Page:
In accordance with another aspect, the invention relates to a system for controlling a function of a machine system comprising an off-road work vehicle, a moveable device adapted to perform the function and a positioning assembly coupled to the vehicle and including an actuator for moving the moveable device in response to a control signal. The control system includes a sensor assembly configured to detect a parameter of the machine system and to generate signals representative thereof, an operator-adjustable command device configured to generate a command signal, and a control circuit coupled to the sensor assembly, the command device, and the actuator. The control circuit is configured to determine an error value based upon a difference between the sensed parameter signal and the command signal and to determine a rate of change of the command signal. The control circuit is also configured to generate the control signal for moving the moveable device based at least upon the error value in either a first manner or a second manner depending upon the rate of change of the command signal.
The invention also relates to a system for controlling the elevation of an implement carried or trailed by a work vehicle. The implement is coupled to an implement positioning assembly including an actuator configured to selectively raise and lower the implement in response to control signals. The system includes a position sensor configured to detect the position of the implement and to generate signals representative thereof, an operator-adjustable command device configured to generate a command signal, and a control circuit coupled to the position sensor, the command device, and the actuator. The control circuit is configured to determine an error value based upon a difference between the sensed position signal and the command signal and to determine a rate of change of the command signal. The control circuit is also configured to generate the control signal for moving the implement based at least upon the error value in a first manner when the rate of change of the command signal is less than a threshold value and in a second manner when the rate of change exceeds the threshold value.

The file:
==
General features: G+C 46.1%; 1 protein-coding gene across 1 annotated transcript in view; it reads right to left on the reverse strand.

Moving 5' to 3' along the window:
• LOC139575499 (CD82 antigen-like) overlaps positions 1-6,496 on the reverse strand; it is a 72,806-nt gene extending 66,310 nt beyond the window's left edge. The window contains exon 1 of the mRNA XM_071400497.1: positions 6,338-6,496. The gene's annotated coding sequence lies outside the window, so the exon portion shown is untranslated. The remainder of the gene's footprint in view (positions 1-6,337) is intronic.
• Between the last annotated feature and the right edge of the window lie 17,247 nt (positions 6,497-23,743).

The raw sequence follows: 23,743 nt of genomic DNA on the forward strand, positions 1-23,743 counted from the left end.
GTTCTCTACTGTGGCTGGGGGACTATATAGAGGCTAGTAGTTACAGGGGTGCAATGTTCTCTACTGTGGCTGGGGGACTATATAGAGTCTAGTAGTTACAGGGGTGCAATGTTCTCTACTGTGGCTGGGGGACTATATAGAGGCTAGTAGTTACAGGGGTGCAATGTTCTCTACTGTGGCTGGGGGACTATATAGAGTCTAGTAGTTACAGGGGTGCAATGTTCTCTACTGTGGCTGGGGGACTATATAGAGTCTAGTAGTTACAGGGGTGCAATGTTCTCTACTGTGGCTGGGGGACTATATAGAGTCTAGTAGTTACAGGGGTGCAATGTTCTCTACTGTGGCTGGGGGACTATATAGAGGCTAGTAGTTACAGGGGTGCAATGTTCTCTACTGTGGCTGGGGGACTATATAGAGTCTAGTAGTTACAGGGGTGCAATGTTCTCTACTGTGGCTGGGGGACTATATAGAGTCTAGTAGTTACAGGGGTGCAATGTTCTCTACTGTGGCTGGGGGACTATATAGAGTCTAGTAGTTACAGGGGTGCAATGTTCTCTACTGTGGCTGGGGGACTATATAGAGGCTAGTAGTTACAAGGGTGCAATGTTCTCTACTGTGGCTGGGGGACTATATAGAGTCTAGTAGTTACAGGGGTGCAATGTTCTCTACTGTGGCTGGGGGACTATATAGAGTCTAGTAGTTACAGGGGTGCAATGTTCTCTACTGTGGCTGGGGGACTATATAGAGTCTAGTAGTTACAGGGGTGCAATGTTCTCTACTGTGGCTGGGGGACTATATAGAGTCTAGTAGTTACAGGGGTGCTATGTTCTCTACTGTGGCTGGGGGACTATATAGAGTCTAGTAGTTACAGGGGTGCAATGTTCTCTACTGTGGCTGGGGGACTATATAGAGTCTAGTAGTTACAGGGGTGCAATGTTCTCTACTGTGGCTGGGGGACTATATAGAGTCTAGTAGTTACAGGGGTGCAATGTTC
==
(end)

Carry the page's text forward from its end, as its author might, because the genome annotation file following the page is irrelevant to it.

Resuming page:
In accordance with yet another aspect, the invention relates to a system for controlling the elevation of an implement carried or trailed by a work vehicle. The implement is coupled to an implement positioning assembly including an actuator configured to selectively raise and lower the implement in response to control signals. The system includes a position sensor configured to detect the position of the implement and to generate signals representative thereof, an operator-adjustable command device configured to generate a position command signal, an operator-adjustable input device configured to generate an input signal having a first state and a second state, and a control circuit coupled to the position sensor, the command device, the input device, and the actuator. The control circuit is configured to determine an error value based upon a difference between the sensed position signal and the position command signal and to generate the control signal for moving the implement based at least upon the error value. The control circuit is also configured to limit rate of movement of the actuator to a first movement rate when the input signal is in the first state, and to override the first movement rate with a slower movement rate when the input signal is in the second state.
The invention also relates to a method of controlling the elevation of an implement carried or trailed by a work vehicle. The implement is coupled to an implement positioning assembly including an actuator configured to selectively raise and lower the implement in response to control signals. The method includes the steps of monitoring an input signal from an operator-adjustable command device, determining the rate of change of the input signal, and generating the control signals for moving the implement based at least upon the rate of change of the input signal.
The invention will become more fully understood from the following detailed description, taken in conjunction with the accompanying drawings, wherein like reference numerals refer to like parts, in which:
FIG. 1 is a diagrammatical representation of a tractor equipped with a control system for positioning an implement in response to a plurality of operating parameters including implement position and load.
FIG. 2 is a block diagram illustrating certain of the principle circuits included in the controller for the system shown in FIG. 1.
FIG. 3 is a block diagram generally representing typical control logic used to select between normal position control logic and precision position control logic.
FIG. 4 is a flow-chart generally representing typical control logic used in the normal position control logic executed by the controller shown in FIG. 1.
FIG. 5 is a flow-chart generally representing typical control logic used to override the drop or raise rate limit with a slow rate limit during the precision control manner of operation.
FIG. 6 is a flow-chart generally representing alternative control logic used to select between normal position control logic and precision position control logic.